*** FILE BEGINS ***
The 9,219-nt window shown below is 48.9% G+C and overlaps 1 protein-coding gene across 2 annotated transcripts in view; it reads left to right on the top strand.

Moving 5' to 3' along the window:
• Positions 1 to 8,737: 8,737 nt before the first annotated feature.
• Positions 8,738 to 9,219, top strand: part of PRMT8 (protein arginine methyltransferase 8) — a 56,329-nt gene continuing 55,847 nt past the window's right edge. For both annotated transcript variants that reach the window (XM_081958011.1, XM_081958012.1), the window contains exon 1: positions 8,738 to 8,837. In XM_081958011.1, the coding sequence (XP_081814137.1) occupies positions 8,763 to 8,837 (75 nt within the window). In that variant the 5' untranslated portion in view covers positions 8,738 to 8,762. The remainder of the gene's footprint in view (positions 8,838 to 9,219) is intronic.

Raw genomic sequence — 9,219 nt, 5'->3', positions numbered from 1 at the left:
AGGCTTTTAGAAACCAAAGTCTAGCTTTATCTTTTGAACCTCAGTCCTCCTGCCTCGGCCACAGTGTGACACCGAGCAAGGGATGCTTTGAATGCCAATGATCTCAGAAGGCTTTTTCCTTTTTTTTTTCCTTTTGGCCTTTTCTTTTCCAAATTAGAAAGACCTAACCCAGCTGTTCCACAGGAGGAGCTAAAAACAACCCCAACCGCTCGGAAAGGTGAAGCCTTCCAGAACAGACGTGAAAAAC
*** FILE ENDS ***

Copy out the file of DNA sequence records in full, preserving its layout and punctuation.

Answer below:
The 9,219-nt window shown below is 48.9% G+C and overlaps 1 protein-coding gene across 2 annotated transcripts in view; it reads left to right on the top strand.

Moving 5' to 3' along the window:
• Positions 1 to 8,737: 8,737 nt before the first annotated feature.
• Positions 8,738 to 9,219, top strand: part of PRMT8 (protein arginine methyltransferase 8) — a 56,329-nt gene continuing 55,847 nt past the window's right edge. For both annotated transcript variants that reach the window (XM_081958011.1, XM_081958012.1), the window contains exon 1: positions 8,738 to 8,837. In XM_081958011.1, the coding sequence (XP_081814137.1) occupies positions 8,763 to 8,837 (75 nt within the window). In that variant the 5' untranslated portion in view covers positions 8,738 to 8,762. The remainder of the gene's footprint in view (positions 8,838 to 9,219) is intronic.

Raw genomic sequence — 9,219 nt, 5'->3', positions numbered from 1 at the left:
AGGCTTTTAGAAACCAAAGTCTAGCTTTATCTTTTGAACCTCAGTCCTCCTGCCTCGGCCACAGTGTGACACCGAGCAAGGGATGCTTTGAATGCCAATGATCTCAGAAGGCTTTTTCCTTTTTTTTTTCCTTTTGGCCTTTTCTTTTCCAAATTAGAAAGACCTAACCCAGCTGTTCCACAGGAGGAGCTAAAAACAACCCCAACCGCTCGGAAAGGTGAAGCCTTCCAGAACAGACGTGAAAAAC